Same-sex couples in Oklahoma gain right to wed

Callie Struby, Reporter

October 6 marked an historic day for Oklahoma, four other states and the nation as a whole. The Supreme Court Monday decided not to hear appeals from five states seeking to challenge a lower court decision to allow same-sex marriage. Indiana, Oklahoma, Utah, Wisconsin and Virginia now recognize same-sex marriage. The Supreme Court’s decision added an additional 51,579,771 people to the number of people living in states with recognition for same-sex couples.

In addition the decline to hear the appeals hints that six other states under the lower court’s jurisdiction may soon gain marriage equality as well. These states (Colorado, North Carolina, South Carolina, West Virginia and Wyoming) are expected to add to the number of states allowing same-sex marriage soon, bringing the total to 30 states (and the District of Colombia).

The most significant part of this development is that the just about sixty percent of the US population now lives in a state where marriage equality will soon be legal. This would officially put the number of states allowing same-sex marriage past the “tipping point”. In other words, the progress has come so far that eventually all states will allow same-sex marriage.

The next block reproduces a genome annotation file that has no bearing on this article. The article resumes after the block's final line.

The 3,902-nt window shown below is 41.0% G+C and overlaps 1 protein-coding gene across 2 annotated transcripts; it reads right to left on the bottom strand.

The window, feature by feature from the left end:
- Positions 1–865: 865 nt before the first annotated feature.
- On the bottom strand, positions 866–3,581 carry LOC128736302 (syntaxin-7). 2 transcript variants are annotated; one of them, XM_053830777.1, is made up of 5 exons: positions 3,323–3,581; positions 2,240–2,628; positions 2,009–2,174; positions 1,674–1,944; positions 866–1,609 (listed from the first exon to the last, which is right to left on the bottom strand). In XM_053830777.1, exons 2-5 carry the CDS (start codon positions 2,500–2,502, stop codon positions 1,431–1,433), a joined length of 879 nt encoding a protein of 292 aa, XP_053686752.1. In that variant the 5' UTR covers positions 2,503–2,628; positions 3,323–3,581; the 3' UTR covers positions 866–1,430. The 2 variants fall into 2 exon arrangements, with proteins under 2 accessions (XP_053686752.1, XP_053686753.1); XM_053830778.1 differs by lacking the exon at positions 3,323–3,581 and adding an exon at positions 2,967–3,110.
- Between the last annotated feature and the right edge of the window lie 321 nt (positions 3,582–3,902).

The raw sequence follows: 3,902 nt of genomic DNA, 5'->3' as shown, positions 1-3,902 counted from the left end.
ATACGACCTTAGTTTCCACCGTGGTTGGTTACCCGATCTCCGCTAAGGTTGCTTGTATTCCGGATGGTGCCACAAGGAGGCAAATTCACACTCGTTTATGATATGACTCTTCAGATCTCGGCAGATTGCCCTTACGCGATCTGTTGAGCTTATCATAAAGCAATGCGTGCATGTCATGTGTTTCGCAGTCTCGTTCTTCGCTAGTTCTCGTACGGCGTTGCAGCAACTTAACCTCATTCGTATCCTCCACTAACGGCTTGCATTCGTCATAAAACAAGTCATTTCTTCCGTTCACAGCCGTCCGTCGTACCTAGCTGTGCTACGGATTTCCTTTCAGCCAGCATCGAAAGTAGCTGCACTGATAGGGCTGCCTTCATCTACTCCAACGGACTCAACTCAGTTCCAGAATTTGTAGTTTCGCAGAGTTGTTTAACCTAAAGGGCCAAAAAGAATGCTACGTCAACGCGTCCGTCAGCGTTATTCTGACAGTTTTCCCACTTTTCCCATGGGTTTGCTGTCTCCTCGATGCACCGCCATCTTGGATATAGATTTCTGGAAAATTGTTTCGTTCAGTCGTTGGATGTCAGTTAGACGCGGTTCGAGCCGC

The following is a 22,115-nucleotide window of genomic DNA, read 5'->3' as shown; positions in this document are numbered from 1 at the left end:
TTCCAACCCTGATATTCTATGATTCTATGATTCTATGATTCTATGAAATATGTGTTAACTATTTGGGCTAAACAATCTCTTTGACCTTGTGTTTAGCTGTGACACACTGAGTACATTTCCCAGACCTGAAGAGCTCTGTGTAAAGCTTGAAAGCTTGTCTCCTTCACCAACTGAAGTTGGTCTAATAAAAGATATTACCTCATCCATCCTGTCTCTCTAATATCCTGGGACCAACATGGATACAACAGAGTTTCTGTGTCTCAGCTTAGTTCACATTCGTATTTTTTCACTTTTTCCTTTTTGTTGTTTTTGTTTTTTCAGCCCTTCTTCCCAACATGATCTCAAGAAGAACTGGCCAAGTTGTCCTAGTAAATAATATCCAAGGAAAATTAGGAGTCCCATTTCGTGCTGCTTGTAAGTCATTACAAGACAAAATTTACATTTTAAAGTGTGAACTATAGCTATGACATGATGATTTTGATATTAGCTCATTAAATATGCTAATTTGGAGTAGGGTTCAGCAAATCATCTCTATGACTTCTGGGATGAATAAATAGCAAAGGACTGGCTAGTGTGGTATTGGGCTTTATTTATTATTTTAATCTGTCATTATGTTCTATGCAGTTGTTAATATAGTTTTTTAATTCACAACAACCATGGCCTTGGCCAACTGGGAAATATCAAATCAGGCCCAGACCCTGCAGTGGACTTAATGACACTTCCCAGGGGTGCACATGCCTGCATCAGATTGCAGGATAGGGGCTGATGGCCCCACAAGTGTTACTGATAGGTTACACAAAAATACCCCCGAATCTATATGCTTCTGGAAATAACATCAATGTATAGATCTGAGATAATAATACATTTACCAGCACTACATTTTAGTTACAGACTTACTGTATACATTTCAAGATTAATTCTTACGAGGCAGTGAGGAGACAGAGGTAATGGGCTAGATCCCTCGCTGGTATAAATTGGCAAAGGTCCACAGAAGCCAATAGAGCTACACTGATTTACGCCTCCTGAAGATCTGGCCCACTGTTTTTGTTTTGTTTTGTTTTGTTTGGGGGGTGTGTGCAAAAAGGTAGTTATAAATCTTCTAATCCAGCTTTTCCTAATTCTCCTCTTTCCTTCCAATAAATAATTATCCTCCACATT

On Wednesday however, Justice Anthony Kennedy made a confusing mistake that left many hopeful Nevada couples unable to obtain marriage licenses. Kennedy gave an order Wednesday morning that halted a Ninth circuit marriage ruling that would allow same-sex marriage in both Idaho and Nevada. The order was in reaction to a last-minute request from lawyers for the state of Idaho but despite the request being from just one state, citizens of both Idaho and Nevada were impacted.

On Thursday, spokeswoman Kathy Arberg said that Kennedy’s order was in fact a mistake and that the order had been connected with a follow-up order shortly after. However Nevada officials continued to hold off on issuing marriage licenses until the legal situation was resolved.

What does all of this tell us? It tells us that because this is such a complex legal issue and because it is moving so fast it is likely that complications will arise as things continue to unfold. But for now the focus should be on the fact that Idaho, Indiana, Nevada, Oklahoma, Utah, Wisconsin and Virginia now have marriage equality.